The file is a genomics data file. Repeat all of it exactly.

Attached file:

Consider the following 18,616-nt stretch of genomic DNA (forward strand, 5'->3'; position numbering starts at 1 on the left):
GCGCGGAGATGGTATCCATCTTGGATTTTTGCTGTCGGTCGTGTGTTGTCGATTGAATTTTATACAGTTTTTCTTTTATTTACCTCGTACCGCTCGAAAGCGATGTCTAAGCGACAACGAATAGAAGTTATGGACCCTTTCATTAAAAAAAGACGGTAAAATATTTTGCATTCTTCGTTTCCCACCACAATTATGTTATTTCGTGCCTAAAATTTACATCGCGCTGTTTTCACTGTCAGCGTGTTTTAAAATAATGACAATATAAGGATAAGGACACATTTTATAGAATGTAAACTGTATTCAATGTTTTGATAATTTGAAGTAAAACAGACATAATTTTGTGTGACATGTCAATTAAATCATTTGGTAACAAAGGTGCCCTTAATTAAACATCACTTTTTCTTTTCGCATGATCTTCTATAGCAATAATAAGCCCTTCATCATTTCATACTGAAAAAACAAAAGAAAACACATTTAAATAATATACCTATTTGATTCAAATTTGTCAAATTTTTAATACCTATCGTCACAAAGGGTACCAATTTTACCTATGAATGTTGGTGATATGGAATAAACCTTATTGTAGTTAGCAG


Consider the following 18,616-nt stretch of genomic DNA (forward strand, 5'->3'; position numbering starts at 1 on the left):
GCGCGGAGATGGTATCCATCTTGGATTTTTGCTGTCGGTCGTGTGTTGTCGATTGAATTTTATACAGTTTTTCTTTTATTTACCTCGTACCGCTCGAAAGCGATGTCTAAGCGACAACGAATAGAAGTTATGGACCCTTTCATTAAAAAAAGACGGTAAAATATTTTGCATTCTTCGTTTCCCACCACAATTATGTTATTTCGTGCCTAAAATTTACATCGCGCTGTTTTCACTGTCAGCGTGTTTTAAAATAATGACAATATAAGGATAAGGACACATTTTATAGAATGTAAACTGTATTCAATGTTTTGATAATTTGAAGTAAAACAGACATAATTTTGTGTGACATGTCAATTAAATCATTTGGTAACAAAGGTGCCCTTAATTAAACATCACTTTTTCTTTTCGCATGATCTTCTATAGCAATAATAAGCCCTTCATCATTTCATACTGAAAAAACAAAAGAAAACACATTTAAATAATATACCTATTTGATTCAAATTTGTCAAATTTTTAATACCTATCGTCACAAAGGGTACCAATTTTACCTATGAATGTTGGTGATATGGAATAAACCTTATTGTAGTTAGCAG